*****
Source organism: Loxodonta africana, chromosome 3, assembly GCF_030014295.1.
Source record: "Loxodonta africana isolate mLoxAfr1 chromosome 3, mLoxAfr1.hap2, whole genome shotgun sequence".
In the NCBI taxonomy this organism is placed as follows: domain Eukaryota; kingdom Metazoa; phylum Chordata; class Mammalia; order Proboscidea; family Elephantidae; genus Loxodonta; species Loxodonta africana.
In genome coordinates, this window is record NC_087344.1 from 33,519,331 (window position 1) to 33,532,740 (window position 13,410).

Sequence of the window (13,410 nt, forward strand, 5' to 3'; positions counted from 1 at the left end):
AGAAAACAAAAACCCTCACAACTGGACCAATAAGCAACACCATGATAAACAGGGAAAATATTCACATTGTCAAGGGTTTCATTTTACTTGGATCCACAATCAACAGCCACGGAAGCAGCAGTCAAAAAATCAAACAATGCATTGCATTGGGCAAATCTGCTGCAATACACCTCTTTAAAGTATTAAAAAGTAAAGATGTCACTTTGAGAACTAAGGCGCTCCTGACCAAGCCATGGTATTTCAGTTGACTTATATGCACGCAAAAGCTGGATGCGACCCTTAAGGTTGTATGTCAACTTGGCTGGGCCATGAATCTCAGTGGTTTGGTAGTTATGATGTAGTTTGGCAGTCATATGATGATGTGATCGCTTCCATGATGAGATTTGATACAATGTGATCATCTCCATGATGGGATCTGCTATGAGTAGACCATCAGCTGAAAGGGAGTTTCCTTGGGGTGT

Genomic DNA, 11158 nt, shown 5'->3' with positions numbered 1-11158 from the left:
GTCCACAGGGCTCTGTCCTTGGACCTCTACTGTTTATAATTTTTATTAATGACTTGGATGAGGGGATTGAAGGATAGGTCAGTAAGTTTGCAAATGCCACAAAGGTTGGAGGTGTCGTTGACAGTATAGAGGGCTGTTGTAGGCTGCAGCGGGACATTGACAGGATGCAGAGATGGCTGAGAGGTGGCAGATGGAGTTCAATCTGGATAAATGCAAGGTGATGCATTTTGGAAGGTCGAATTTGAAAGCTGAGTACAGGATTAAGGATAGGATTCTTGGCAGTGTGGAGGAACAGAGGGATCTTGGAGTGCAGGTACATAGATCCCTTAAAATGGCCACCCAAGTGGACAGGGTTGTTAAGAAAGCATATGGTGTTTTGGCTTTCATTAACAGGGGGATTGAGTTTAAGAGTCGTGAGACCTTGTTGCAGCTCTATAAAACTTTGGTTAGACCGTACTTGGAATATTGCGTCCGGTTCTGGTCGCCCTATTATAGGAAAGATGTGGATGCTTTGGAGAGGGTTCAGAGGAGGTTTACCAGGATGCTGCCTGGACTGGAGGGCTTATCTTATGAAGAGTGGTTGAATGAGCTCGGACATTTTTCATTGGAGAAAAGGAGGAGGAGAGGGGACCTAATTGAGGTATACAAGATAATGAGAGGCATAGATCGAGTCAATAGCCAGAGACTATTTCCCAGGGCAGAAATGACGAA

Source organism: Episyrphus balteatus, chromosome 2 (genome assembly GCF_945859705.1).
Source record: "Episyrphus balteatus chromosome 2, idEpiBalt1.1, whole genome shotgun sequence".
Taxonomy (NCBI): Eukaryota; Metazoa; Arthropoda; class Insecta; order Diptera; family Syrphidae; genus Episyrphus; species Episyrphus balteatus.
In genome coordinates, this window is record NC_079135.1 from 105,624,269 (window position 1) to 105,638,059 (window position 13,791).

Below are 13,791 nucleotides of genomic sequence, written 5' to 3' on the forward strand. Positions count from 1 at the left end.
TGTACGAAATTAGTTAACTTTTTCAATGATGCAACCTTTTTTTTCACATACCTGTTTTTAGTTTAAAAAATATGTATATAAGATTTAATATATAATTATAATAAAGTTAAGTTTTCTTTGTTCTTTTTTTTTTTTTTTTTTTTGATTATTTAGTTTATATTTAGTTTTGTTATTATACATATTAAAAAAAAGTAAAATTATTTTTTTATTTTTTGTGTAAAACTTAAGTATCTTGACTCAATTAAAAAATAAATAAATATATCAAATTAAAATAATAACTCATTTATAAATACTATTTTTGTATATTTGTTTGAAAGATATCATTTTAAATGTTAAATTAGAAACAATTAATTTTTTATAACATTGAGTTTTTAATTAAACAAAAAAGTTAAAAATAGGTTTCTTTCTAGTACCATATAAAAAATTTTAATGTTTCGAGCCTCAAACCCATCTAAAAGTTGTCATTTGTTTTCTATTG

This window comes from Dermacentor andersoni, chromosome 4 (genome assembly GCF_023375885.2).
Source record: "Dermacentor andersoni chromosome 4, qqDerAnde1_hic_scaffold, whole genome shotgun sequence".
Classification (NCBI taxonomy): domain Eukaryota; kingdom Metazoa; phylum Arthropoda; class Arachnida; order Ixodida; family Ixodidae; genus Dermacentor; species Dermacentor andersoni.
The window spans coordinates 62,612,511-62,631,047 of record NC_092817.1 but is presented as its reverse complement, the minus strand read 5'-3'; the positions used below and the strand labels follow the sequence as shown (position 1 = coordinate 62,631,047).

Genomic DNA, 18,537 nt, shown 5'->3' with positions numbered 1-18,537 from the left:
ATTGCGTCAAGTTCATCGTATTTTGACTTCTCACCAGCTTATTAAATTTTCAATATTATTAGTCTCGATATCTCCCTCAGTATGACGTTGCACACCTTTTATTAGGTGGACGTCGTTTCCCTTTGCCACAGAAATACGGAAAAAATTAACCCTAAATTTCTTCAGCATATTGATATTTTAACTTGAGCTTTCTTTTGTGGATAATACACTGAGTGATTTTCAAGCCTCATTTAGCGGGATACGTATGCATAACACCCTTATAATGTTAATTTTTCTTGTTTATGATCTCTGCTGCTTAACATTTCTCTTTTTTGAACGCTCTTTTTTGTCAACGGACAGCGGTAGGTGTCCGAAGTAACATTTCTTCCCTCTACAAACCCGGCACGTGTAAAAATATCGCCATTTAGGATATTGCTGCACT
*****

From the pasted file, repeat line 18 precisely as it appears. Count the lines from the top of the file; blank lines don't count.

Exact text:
The window spans coordinates 62,612,511-62,631,047 of record NC_092817.1 but is presented as its reverse complement, the minus strand read 5'-3'; the positions used below and the strand labels follow the sequence as shown (position 1 = coordinate 62,631,047).